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What is Polymer Clay?
Polymer clay is a man-made clay that uses PVC as its base. What makes Polymer clay so wonderful to me is the infinite ways that it can be used. It can be molded, sculpted, and extruded. The surface can be stamped, textured, embellished with powders, paints, or metallic leafs. Once baked it can be carved, sawn, cut, drilled, glued, painted, sanded, and buffed. It is compatible with – and often bonds to – objects and other materials that can withstand the low baking temperature required to cure the clay. It is available in a wide variety of colors that are mixable to produce an infinite palette. It can be made to imitate other materials, such as leather, gemstones, glass, stone, or wood. Perhaps the most amazing property of PC is its ability to stretch, reduce, and retain the color and proportion of assembled shapes – called “canes”.
There are many brands out there to work with. I’ve used them all over the years but prefer Premo and Souffle which are both made by Polyform Products. I particularly like Souffle when working with the cutters. It is durable and has a suede like feeling that seems to give a slightly cleaner cut. I have also done testing with Cernit, Fimo
Professional, and Kato Polyclay. They are all excellent products and if you are already experienced with a particular brand it will work fine with the cutters. No need to go out and buy more clay. I would not suggest Sculpey III or non-branded clays from the Big Box stores. They are made for kids and the quality of the finished products is not very good.
You needn’t spend a fortune to get started with polymer clay. Tools can be stolen from your kitchen, someone’s workshop, and picked up at garage sales (a great place to find the manual pasta machines). Tools used with polymer clay should NEVER come in contact with food again.
The Must Haves:
Work Surface – a large, smooth ceramic tile or smooth glass cutting board is best. Do not work on, or store, raw polymer clay on unprotected wooden furniture. The chemicals in polymer clay can dissolve the finish. Paper is not enough protection between your clay and wood furniture. The plasticizers will leach through the paper very quickly.
Cutting Tools – an Exacto knife, or scalpel, plus a polymer clay blade. This is a very thin long blade and is particularly helpful when working with clay and the cutters. In a pinch you can use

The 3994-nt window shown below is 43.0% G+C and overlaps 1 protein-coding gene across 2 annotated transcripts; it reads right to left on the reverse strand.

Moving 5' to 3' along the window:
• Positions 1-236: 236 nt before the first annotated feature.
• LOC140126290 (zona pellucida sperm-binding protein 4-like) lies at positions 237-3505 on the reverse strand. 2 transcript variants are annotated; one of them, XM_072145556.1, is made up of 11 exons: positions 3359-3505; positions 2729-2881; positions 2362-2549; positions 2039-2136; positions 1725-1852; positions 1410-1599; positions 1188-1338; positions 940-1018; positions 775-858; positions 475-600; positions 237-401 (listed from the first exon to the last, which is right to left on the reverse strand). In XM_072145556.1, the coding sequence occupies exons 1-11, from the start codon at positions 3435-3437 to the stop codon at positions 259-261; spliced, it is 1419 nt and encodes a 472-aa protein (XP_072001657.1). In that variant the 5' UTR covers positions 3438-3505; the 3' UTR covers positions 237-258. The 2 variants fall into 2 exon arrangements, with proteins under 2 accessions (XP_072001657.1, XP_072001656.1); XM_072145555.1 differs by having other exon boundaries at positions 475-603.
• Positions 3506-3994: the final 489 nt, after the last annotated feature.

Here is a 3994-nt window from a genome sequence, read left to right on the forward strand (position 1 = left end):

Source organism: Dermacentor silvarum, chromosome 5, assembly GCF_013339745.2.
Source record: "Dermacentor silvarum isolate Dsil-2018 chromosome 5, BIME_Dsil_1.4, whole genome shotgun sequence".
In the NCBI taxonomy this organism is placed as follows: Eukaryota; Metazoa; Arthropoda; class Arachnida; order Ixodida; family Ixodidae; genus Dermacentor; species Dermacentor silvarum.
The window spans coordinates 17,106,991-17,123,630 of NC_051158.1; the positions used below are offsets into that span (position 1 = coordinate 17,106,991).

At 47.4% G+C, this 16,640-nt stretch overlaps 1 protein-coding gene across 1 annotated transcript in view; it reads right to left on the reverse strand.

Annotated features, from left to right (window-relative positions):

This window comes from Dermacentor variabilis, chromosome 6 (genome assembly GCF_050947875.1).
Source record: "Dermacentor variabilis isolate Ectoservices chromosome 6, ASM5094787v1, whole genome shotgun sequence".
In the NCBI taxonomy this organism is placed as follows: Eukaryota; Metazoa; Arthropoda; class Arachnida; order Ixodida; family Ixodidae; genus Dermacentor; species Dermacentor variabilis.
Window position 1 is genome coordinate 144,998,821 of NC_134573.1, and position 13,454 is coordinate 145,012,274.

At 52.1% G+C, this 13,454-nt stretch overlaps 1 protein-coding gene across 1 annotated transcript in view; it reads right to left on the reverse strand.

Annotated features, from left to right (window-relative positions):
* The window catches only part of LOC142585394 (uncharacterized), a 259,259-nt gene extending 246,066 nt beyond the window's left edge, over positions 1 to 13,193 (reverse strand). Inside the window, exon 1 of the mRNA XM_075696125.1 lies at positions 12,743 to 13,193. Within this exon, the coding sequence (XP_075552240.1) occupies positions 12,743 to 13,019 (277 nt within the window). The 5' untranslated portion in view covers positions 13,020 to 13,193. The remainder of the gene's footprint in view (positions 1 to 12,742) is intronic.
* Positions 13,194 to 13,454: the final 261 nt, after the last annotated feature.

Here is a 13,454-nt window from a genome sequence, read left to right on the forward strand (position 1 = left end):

a scraper blade that is made for scraping wall paper from walls and can be found at most hardware and home improvement stores.
Conditioning and Sheeting Clay – Polymer clay needs to be ‘conditioned’ before you work with it. You can use your hands by squeezing and twisting the clay to soften it and redistribute the plasticizers that have settled in the package. You can also use a lucite, plastic, or metal rolling pin. However, the best way to condition the use a manual pasta machine or a made-for-polymer clay conditioning machine. Soften and flatten the clay before putting it though the machine at the thickest setting so you don’t strip the gears. Continue by folding and rolling the clay through the various settings until the clay is soft, supple, and has a slight sheen. When cutting the clay with a cutting machine it is very important to have a consistently even sheet of clay and to know the thickness of that sheet. The best way to measure the thickness is with a conditioning machine.
Curing the Clay
One of the great things about polymer clay is that it cures in a normal oven and does not require a kiln. It is VERY important that you follow package directions about baking temperatures. You MUST use an oven thermometer to test the actual temperature of the oven you’re using. Polymer Clay will BURN above 325 degrees and can emit noxious fumes. I suggest that you calibrate your in the following way:
- Set the oven at the temperature recommended on the package.
- Place the oven thermometer in the oven.
- Check the thermometer every 10 minutes and note the temperature. All ovens spike but in different degrees. You want to make sure that the oven does not reach more than 325 degrees, or less than the package’s directions, for any significant length of time.
The length of baking depends on the thickness of the clay. Minimum time for complete curing is 20 minutes. Polymer can be baked for longer periods as long as the temperature does not change significantly. It can also withstand multiple bakings. I bake pretty much everything for 40 – 50 mins.
If you use your kitchen oven you should bake your clay inside of a baking bag, a covered casserole, or two aluminum foil baking pans clamped together which are only used for baking clay.
NEVER use a microwave to warm or bake. Small toaster ovens are not a good choice because the temperature spikes too much. A tabletop convection oven/toaster is ideal.